SMEs underpin growth in regional leasing marketsRegional centres performed strongly during the pandemic. Photo: iStock

SMEs underpin growth in regional leasing markets

Small business activity has been central to helping prop up regional office leasing markets, according to industry experts.

Information released by the Property Council of Australia reveals many regional centres performed strongly during the pandemic, reflecting positive change in occupied office stock over the past 12 months.

Tania Moore, senior director at CBRE on the Gold Coast, says regional markets less affected by physical lockdowns during COVID were able to operate more normally than their capital city counterparts.

Lifestyle picture taken through a window of a brazilian and russian happy millennials in their 20s working indoors on a laptop together at a modern desk in a modern, tropical and bright restaurant with vegetation and plants.
Offices outside the capital cities were less affected by lockdowns. Photo: iStock

“We probably had a four-week hold-your-breath period at the start of the pandemic but since then our regional market has performed well because of growth in small and medium enterprise [SME],” says Moore.

“Regionals like us don’t have a high representation of national tenants. There’s a strong dominance of SMEs with their decision makers on the ground in their offices, so they’re more agile in their decision making.

“With SMEs, where the business has 10 to 15 workers, most employees are wearing multiple hats, so work from home is a bit trickier because everybody is covering everyone else.

“Also, these tenants want to make decisions quickly and they don’t want to wait for fit-out – particularly because of supply chain issues and building costs. Fit-outs were taking six to eight weeks, and are now taking eight to 10 weeks due to lack of building materials and tradespeople, therefore more lead time is required to meet timeline expectations for handover.”

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To go with CRE story 'SMEs underpin growth' Photo: content-watch

Moore says the next 12 to 18 months will see the continuation of the power dynamic shift in favour of landlords in regional areas like the Gold Coast as markets continue to tighten.

“As dynamics turn towards a landlord-driven market, we’ll see incentives start to tighten and rent escalation,” she says.

“Also, there’s not a lot of new stock being built in regional markets due to challenges over the last two years on how the office sector may look post-pandemic.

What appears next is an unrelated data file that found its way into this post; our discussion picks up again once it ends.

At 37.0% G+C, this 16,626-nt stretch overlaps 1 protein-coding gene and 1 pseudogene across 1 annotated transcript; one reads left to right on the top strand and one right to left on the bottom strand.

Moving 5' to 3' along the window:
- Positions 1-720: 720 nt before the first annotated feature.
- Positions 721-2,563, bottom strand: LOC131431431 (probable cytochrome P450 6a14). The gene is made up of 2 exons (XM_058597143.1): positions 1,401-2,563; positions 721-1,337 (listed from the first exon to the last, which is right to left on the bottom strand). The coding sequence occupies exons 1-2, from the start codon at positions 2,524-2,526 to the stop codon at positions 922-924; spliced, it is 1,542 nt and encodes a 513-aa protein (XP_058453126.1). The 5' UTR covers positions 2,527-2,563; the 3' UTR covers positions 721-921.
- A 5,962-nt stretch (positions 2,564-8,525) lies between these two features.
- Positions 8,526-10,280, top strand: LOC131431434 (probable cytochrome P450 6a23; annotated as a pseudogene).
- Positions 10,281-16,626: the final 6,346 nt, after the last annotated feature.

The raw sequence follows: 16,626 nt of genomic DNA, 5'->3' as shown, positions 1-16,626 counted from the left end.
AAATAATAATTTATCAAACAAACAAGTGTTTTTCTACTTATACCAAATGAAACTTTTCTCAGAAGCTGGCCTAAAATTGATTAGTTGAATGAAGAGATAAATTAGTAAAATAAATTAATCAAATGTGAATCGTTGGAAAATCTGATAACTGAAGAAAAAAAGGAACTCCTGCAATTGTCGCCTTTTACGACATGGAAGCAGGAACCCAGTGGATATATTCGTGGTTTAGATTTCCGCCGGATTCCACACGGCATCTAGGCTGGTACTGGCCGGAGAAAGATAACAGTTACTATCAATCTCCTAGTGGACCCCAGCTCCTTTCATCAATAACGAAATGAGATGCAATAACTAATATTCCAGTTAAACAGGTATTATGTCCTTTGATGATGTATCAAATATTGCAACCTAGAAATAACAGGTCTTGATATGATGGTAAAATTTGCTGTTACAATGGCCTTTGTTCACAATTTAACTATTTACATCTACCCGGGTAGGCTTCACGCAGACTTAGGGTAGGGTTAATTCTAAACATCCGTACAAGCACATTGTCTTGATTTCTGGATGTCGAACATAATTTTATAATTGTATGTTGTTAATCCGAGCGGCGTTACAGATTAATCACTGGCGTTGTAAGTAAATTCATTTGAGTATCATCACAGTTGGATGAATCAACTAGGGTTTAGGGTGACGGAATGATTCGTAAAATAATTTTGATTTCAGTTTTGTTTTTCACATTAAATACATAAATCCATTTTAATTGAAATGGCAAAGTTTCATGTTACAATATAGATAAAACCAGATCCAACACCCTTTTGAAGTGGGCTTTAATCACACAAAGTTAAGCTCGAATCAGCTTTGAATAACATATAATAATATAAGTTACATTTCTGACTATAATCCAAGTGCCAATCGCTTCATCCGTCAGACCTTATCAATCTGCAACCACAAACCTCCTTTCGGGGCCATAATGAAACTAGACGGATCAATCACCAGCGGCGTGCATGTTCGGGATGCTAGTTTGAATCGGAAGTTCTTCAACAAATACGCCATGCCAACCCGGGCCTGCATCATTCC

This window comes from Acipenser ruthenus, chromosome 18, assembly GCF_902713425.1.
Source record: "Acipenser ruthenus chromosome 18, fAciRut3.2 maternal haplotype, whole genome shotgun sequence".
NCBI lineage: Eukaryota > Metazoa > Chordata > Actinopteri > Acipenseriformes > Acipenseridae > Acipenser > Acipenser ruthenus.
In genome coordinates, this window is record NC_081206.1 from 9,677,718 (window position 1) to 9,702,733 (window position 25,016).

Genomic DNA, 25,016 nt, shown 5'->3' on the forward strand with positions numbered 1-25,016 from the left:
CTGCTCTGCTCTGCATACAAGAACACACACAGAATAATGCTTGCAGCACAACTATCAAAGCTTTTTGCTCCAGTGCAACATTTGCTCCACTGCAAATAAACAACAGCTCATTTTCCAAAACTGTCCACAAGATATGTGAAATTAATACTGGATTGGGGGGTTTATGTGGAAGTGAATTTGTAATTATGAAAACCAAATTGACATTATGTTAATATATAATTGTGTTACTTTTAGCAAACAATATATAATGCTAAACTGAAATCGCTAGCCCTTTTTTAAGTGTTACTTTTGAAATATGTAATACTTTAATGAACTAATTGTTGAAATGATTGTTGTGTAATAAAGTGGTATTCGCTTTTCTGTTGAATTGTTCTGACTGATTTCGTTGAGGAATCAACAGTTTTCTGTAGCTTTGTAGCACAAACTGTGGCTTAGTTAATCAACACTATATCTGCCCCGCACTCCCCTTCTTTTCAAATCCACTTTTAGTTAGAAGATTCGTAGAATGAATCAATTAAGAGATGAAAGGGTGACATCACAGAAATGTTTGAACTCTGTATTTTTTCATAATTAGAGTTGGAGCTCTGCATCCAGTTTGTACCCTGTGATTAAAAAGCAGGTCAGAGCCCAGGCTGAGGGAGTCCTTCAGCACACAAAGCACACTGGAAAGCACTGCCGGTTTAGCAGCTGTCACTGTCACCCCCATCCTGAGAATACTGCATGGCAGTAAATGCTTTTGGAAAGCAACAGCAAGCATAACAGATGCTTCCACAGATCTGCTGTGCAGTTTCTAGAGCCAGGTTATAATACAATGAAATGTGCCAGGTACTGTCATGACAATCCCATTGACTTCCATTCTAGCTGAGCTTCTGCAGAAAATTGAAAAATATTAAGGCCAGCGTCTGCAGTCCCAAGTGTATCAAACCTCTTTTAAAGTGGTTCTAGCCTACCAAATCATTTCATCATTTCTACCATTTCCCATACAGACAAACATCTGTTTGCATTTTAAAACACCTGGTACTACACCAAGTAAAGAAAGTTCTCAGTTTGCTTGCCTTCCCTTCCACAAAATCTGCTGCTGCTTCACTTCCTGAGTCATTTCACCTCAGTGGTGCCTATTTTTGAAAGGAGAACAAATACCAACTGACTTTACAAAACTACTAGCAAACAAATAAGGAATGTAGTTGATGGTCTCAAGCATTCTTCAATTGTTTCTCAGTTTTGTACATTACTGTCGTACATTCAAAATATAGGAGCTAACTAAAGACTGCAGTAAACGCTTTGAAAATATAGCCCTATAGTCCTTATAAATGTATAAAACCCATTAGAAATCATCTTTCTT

Any new development typically relies on a significant pre-commitment, which is difficult to achieve in the regions where these markets are dominated by smaller occupiers.

“This lack of new supply additions will support the continued contraction of vacancy based on current demand. Any new supply additions currently being contemplated will take another two to three years to be available.”

Ben Young, leasing agent with Colliers in Geelong, says employees coming back to the office will be key for ongoing strength in his regional centre.

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Regional cities like Geelong are seeing activity from larger businesses looking to set up satellite offices. Photo: content-watch

“We’ve had a good start to the year, but the big challenge is the slow return to the office. You get this in a market that is dominated by government organisations,” he says.

“That said, we’re seeing reasonable demand for office space across the board. It’s very mixed on what tenants are looking for. Small business wants 100 square metres and large tenants want 2000 square metres.”

Young says regionals like Geelong – within easy commute of a capital city – are seeing activity from larger businesses looking to set up satellite offices, too.

“They’re looking to shift these satellites into better quality buildings because it’s all about staff retention, lifestyle and the amenity that A-grade buildings offer.

“We’ve seen several businesses look to open satellite offices in Geelong and regional Victoria, which has been fantastic. They’ve all wanted to go to a higher premium office quality, too. We expect that to continue in the future.”

Ed Thwaites, commercial director at Herron Todd White, says the Hunter Region has seen businesses reduce their leased floor areas but use what remains to attract employees back by adding features such as exercise spaces.

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